Now, while we cannot sufficiently comprehend the things of God by the Spirit of God to save us from error, and from mistakes, and from disunion, what shall we do? Why, let us humbly adopt the advice, or similar advice to that which is given by the ancient Apostle to his brethren in addressing them. He says, “We have also a more sure word of prophecy; whereunto ye do well that ye take heed, as unto a light that shineth in a dark place, until the day dawn, and the day star arise in your hearts.”

Now, I do not quote that Scripture to direct you to be overanxious to learn all that the ancient Apostles may have said that might be adapted to the Saints in that time and under those circumstances; but I want you to act in this as they were admonished to act in that time; and if you cannot judge perfectly by the portion of the Spirit of God that you possess, remember that you have a more sure word of prophecy that is imparted unto you from day to day, from Sabbath to Sabbath, from month to month, and from year to year, unto which you do well that you give heed. And the sequel will be, if you give heed unto it, that by-and-by the day will dawn, and the day star of experience, of heaven, and of truth, and of God, will arise in your own hearts, and the fountain of light and life will become established within you.

Well, then, until this is the case, adopt the maxim inculcated in the song of one of our poets, who writes—

“We'll mind what Brigham says.”

Pay attention to the inspiration of the Almighty from those in whom it lives and dwells—in whom it is a living fountain, as it must be in you, individually, before you will be saved from sin. Let us remember, if we cannot comprehend, by the Spirit that is living within us, all the truth in relation to what we should do and how we should act as we travel along, that we should attend to their instructions, and do what they say. If they instruct us to pray, let us pray; and if they instruct us what to pray for, let us pray for that; and when the fountain of inspiration is opened within us and becomes a living part and parcel of ourselves, then we will know for ourselves and comprehend for ourselves, and the President of the Church will not have to say from day to day and from time to time, “Wake up from your slumber.” He will not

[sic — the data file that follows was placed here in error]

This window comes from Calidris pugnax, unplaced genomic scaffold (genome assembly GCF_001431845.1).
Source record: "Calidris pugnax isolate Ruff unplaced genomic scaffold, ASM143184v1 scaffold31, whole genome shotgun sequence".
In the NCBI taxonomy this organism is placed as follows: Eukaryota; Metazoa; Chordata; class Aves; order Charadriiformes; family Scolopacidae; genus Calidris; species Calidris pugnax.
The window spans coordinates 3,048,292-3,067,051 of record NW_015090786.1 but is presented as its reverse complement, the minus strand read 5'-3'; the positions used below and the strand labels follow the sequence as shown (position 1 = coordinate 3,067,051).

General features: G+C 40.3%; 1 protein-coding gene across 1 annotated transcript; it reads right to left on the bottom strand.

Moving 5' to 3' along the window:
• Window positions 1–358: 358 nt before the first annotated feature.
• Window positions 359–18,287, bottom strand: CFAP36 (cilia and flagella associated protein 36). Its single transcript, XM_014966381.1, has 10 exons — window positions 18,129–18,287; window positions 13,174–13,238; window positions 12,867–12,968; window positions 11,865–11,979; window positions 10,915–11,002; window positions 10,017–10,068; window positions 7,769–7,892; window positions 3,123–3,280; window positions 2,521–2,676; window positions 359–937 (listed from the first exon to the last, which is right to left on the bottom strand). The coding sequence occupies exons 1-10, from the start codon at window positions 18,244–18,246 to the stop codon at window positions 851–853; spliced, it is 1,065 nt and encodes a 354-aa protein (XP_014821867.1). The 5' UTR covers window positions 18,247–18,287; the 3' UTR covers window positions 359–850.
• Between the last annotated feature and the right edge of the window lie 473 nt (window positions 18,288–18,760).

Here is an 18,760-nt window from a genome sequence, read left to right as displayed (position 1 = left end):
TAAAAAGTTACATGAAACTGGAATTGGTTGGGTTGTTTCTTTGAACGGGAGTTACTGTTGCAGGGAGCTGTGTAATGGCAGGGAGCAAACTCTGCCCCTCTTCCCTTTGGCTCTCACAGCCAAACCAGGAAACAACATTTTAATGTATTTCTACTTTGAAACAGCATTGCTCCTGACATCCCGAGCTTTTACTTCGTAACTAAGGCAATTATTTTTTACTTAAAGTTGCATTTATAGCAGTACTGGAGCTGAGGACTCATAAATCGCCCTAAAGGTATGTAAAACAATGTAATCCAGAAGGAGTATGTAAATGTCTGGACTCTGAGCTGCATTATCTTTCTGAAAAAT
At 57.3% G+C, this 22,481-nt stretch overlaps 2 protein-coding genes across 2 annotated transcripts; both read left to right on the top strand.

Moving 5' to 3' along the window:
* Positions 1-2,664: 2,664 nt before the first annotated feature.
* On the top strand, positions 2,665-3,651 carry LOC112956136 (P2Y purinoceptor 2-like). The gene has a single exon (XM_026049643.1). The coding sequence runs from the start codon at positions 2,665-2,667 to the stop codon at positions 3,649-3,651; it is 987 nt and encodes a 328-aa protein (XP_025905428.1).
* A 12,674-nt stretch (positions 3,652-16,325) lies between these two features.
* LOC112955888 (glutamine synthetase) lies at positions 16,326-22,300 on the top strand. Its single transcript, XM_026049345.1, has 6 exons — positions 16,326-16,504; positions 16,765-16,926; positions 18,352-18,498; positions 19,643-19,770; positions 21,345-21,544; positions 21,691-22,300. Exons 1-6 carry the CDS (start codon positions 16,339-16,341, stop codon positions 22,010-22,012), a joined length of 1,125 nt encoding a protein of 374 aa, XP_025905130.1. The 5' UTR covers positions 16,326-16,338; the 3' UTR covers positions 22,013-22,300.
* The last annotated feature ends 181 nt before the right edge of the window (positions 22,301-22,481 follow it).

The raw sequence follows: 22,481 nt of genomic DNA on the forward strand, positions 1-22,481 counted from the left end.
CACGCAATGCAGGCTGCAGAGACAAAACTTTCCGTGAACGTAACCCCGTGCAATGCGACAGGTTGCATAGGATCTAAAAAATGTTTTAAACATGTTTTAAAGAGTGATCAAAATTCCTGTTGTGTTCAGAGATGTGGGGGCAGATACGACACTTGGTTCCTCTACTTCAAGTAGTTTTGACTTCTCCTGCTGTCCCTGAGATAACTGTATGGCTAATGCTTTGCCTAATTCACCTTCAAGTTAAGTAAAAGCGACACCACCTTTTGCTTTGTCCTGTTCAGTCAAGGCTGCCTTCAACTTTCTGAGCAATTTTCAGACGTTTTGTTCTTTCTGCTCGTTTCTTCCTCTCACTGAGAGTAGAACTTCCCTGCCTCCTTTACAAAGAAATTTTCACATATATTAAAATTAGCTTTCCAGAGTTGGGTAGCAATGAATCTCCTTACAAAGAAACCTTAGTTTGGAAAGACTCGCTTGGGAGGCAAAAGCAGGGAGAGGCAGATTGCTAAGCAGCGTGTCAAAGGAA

Journal of Discourses

have need to tell us of our diversity of sentiment and feelings. There should exist among us a perfect unanimity of feeling.

If we wait for the Spirit of God to do everything, what are we doing the while? We are idling away our time; we are neglecting to use the means placed within our reach for our benefit and improvement. God has raised up in his Church Apostles, Prophets, and Teachers—for what purpose? Simply that you might be instructed—simply that you might be taught and brought to the knowledge of the truth. What truth? Why, the same truth the Apostles and Prophets understand—the same truths that the Seventies, High Priests, Elders, and the servants of God comprehend. It is to bring you to the same inspiration—to the knowledge of God, which is eternal life.

This is all the purpose that is to be accomplished in all this labor. It is the object of these ordinances, the institutions of heaven, to bring us from our ignorance, our want of knowledge, our lack of understanding, to a comprehension of the truth; and when we are brought to that point and place, no matter if we are counted by thousands and tens of thousands, the blessings of the Gospel are ours, if we are united; for we all occupy the same ground, we understand the same truth, and we are all in the same relationship with truth and with God, which make us one. It causes us to feel alike, to think alike, and to act alike.